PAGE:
Private James Allan William (Bill) Whiteacre reached the 1st Battalion. Stormont, Dundas & Glengarry Highlanders (The Glens), 9th Canadian (Highland) Infantry Brigade, 3rd Canadian Infantry Division while the unit was in Nijmegen, The Netherlands. In the days that followed, he was awarded the Military Medal for his actions after The Crossing of the Rhine and suffered wounds during the liberation of Leesten, The Netherlands.
Following the Second World War, Bill studied law at Osgoode Hall and was later appointed a Queen’s Counsel. He served in the Canadian Army (Reserve) and retired with the rank of major. He has maintained a continued interest in his first regiment – The Glens.
This story is Bill’s recollection of the action of his unit, The Glens, and others in the Battle of the Rhineland, and it was the basis of a talk given to the Arts and Letters Club of Toronto when the club marked the 60th anniversary of VE-Day. It covers only one day of his life as a soldier in combat.
To set the stage for this story, The First Canadian Army faced a difficult and disagreeable battlefield in The Battle of the Rhineland. The front was about 20 miles wide between two major rivers – the Maas and the Rhine. While each of the rivers had defined, navigable channels, they were flanked by a wide flood plain that provided obstacles to movement. The land included two wooded areas – the Reichwald and the Hochwald. The final objective was a line between Xanten and Geldern in preparation for the crossing of the Rhine. The offensive was divided into two operations – Veritable from 8 to 21 February 1945 through the area of the Reichwald and Blockbuster from 26 February to 10 March 1945 through the Hochwald. Bill Whiteacre’s story takes place at the start of Operation Blockbuster.
The degree of difficulty of these operations is obvious with the Canadian losses during the Battle of the Rhineland - 379 officers and 4925 other ranks. The heavier portion of the losses was incurred in Operation Blockbuster with 243 officers and 3395 other ranks.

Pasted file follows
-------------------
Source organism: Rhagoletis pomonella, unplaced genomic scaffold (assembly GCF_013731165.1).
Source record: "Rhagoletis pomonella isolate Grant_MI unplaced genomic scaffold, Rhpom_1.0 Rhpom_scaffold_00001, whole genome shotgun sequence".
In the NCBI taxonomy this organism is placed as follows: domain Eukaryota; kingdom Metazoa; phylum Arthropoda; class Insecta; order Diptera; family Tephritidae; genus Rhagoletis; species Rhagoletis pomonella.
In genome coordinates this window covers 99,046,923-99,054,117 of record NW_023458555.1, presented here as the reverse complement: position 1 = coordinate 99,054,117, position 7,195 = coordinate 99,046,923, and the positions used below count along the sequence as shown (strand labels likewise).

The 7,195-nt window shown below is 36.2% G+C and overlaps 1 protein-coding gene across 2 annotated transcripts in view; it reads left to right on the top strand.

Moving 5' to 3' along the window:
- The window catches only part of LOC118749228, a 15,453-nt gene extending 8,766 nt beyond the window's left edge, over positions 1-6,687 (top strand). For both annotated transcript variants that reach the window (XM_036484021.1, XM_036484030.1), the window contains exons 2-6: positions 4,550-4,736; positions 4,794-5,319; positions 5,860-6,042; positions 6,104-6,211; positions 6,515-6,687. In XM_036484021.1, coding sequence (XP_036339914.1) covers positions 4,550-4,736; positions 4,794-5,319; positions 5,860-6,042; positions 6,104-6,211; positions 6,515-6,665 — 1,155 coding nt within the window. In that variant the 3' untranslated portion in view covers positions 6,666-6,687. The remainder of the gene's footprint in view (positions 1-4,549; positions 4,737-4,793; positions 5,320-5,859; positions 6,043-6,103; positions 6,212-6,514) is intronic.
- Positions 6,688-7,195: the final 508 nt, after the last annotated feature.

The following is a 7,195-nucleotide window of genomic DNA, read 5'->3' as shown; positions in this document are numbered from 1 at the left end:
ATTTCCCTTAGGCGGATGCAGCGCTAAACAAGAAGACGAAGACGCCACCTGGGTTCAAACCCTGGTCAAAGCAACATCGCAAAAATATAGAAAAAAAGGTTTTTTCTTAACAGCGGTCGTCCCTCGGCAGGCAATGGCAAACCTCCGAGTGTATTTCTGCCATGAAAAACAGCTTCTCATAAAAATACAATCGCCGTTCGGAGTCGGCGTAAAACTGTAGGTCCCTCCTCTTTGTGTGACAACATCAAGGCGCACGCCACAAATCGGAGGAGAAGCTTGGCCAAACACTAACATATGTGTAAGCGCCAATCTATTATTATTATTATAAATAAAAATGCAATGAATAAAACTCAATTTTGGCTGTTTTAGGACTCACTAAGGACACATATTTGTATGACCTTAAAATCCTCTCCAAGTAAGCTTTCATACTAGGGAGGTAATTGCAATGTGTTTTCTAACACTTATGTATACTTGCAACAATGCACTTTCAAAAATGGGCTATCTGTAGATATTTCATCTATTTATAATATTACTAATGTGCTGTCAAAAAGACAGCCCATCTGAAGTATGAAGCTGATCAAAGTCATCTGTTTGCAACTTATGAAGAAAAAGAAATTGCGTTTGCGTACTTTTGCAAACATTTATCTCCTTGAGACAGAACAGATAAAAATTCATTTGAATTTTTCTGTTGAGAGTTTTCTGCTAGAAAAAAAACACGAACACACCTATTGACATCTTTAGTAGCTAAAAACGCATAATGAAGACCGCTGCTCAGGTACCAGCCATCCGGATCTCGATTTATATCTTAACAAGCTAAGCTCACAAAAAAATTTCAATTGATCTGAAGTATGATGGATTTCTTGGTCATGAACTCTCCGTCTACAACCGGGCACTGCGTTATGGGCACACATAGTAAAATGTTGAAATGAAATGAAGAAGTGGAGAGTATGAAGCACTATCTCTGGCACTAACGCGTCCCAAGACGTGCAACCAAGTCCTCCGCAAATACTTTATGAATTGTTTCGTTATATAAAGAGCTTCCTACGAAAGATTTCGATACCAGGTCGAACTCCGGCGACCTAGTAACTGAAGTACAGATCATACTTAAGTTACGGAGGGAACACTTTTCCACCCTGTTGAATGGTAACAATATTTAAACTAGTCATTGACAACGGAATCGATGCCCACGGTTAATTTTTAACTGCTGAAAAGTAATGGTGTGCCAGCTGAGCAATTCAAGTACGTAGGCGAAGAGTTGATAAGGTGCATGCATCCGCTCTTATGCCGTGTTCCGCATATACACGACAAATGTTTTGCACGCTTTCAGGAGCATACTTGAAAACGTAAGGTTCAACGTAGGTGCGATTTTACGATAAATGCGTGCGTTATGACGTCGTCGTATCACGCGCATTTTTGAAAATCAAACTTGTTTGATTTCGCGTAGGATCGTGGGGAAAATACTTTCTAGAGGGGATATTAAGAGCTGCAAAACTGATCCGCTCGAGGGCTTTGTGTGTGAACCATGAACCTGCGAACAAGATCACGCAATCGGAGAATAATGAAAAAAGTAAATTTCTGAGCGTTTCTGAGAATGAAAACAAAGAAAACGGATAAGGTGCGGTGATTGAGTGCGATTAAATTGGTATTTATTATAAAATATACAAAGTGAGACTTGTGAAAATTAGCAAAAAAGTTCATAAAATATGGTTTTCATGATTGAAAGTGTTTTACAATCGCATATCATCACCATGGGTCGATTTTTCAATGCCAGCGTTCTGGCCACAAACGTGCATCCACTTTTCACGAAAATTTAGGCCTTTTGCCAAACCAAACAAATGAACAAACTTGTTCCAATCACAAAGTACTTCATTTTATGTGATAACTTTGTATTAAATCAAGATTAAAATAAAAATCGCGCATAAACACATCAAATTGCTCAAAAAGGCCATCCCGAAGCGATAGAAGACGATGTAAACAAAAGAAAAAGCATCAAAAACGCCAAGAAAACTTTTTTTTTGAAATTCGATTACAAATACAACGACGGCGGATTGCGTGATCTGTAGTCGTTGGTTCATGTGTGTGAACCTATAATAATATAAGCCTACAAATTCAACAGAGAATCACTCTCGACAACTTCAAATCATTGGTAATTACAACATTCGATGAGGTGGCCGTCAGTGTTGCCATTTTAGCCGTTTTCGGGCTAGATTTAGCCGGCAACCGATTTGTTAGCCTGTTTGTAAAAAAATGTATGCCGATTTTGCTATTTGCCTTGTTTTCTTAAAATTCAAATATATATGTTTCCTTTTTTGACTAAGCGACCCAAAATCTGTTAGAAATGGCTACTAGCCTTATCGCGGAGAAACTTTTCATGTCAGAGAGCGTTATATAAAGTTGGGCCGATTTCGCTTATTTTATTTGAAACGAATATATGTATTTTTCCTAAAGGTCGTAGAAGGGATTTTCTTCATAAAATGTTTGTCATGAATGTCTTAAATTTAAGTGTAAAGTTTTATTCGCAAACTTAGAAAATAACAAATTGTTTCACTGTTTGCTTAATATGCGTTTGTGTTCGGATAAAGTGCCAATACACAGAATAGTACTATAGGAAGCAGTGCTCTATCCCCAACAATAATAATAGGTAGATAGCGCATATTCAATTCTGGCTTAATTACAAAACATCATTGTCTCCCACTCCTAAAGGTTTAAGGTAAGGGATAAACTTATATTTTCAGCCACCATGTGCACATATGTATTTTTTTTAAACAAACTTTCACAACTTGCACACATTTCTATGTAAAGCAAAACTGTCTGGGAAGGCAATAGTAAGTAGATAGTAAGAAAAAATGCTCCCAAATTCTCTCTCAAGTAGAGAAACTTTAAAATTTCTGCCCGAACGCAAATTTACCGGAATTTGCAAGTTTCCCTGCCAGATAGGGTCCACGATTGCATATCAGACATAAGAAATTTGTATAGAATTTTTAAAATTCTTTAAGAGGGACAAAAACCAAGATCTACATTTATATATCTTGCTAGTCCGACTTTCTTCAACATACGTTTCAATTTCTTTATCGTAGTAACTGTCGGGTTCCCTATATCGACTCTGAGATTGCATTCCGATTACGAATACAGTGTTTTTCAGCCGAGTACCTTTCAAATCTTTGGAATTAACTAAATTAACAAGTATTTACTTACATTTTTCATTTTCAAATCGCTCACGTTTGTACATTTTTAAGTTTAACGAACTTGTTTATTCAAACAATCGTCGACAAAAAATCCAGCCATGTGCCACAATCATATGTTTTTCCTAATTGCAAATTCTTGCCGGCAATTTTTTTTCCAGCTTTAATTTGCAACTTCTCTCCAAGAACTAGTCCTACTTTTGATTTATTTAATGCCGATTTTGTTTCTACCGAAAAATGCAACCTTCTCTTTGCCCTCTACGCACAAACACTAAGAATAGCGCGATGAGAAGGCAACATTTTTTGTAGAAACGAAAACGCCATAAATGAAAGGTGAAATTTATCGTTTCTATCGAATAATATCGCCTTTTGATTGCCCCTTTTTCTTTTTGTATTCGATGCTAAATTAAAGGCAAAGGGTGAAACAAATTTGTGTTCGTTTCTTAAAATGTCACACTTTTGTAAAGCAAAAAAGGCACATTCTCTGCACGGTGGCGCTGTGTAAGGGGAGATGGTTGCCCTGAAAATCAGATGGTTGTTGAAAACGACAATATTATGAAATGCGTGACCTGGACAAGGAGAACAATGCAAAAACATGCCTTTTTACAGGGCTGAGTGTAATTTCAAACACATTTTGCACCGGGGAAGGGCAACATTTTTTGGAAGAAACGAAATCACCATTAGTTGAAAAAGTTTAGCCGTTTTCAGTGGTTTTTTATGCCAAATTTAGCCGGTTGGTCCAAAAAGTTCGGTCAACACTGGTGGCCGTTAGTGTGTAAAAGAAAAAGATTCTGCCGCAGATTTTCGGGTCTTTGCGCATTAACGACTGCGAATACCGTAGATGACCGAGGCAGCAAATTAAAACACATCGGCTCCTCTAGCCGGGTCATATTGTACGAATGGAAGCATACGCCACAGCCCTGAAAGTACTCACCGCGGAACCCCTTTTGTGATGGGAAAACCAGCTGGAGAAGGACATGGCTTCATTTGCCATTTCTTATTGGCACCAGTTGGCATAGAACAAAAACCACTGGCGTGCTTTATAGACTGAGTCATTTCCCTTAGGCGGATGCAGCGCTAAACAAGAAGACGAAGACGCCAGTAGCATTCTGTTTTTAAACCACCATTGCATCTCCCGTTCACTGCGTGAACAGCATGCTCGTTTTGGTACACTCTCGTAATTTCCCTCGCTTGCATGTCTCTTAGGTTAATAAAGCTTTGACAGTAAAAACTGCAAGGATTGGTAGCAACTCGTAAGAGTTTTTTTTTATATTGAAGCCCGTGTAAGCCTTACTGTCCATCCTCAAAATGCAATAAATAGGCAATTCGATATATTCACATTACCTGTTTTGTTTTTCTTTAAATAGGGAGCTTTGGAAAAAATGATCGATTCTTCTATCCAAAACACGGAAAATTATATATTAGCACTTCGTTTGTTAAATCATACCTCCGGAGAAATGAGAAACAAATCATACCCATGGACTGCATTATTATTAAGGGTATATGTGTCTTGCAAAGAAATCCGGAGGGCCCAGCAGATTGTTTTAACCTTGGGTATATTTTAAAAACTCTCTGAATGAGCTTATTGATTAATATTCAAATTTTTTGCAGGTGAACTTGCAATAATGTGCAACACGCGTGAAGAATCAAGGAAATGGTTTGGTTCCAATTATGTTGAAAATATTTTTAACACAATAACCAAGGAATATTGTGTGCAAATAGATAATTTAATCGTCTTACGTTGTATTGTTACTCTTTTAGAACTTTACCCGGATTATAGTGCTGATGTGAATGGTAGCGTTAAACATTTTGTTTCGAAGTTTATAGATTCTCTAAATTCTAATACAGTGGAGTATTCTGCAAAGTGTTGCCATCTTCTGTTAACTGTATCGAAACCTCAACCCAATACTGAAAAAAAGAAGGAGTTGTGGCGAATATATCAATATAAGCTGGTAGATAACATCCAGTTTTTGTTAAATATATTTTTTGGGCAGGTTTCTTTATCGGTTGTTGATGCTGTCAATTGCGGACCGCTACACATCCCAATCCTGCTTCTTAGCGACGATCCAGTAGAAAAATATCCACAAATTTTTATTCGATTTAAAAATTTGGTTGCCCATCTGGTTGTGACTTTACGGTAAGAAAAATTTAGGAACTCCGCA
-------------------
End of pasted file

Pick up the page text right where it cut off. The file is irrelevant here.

Major Whiteacre did not confine his talk to his unit. By using the title “Valour by Day, Audacity by Night”, it becomes a story of the actions of units in the 8th Canadian Infantry Brigade as well as the 9th Canadian (Highland) Infantry Brigade on that one day – the 26th of February 1945. It starts with the activities of the 8th Brigade on the opening day of Operation Blockbuster clearing the way for the 9th Brigade to assault the fortified Town of Udem - the jewel in the crown of the Northern Siegfried defences.
I believe the reader will appreciate Major Whiteacre’s use of the words “valour” and “audacity” in the title of his talk. Valour and audacity were both present on 26 February 1945. I am sure that he also covered the activities of both brigades to emphasis his concluding remarks.
- Bill Shearing, Stormont, Dundas & Glengarry Highlanders’ (The Glens’) Association
VALOUR BY DAY, AUDACITY BY NIGHT
Major (Retired) J. A. William Whiteacre MM, CD, QC.
On start of Operation Blockbuster on the 26th of February 1945, 214 young Canadians died in action, the highest single day’s toll after D Day and the closing of the Falaise Gap. Before Blockbuster was finished, and the last Nazi was driven from west of the Rhine, 3,638 young Canadians would be killed in action.
As the British historian Major-General Herbert Essame described it:
“Blockbuster’s outcome is reminiscent of the muddy fields of Passchendaele and the shell torn slopes of Vimy Ridge, a struggle to the death between Canadians and Germans of equal valour, equal attack, and equal counter-attack”.
In the twelve years between 1933 and 1945, Hitler constructed what he called the “West Wall”, and what we call by the nickname “The Siegfried Line”. In its most northerly area, The Siegfried Line took the form of a series of fortified towns. The fortified Town of Udem is situated about 10 miles west of the Rhine River and about 15 miles south of the City of Cleve.
In September of 1944, Montgomery’s Operation Marketgarden, immortalized in the movie “One Bridge Too Far”, had left us with a foothold in Nijmegen in east central Holland. South of Nijmegen lay the German Rhineland, still Nazi held.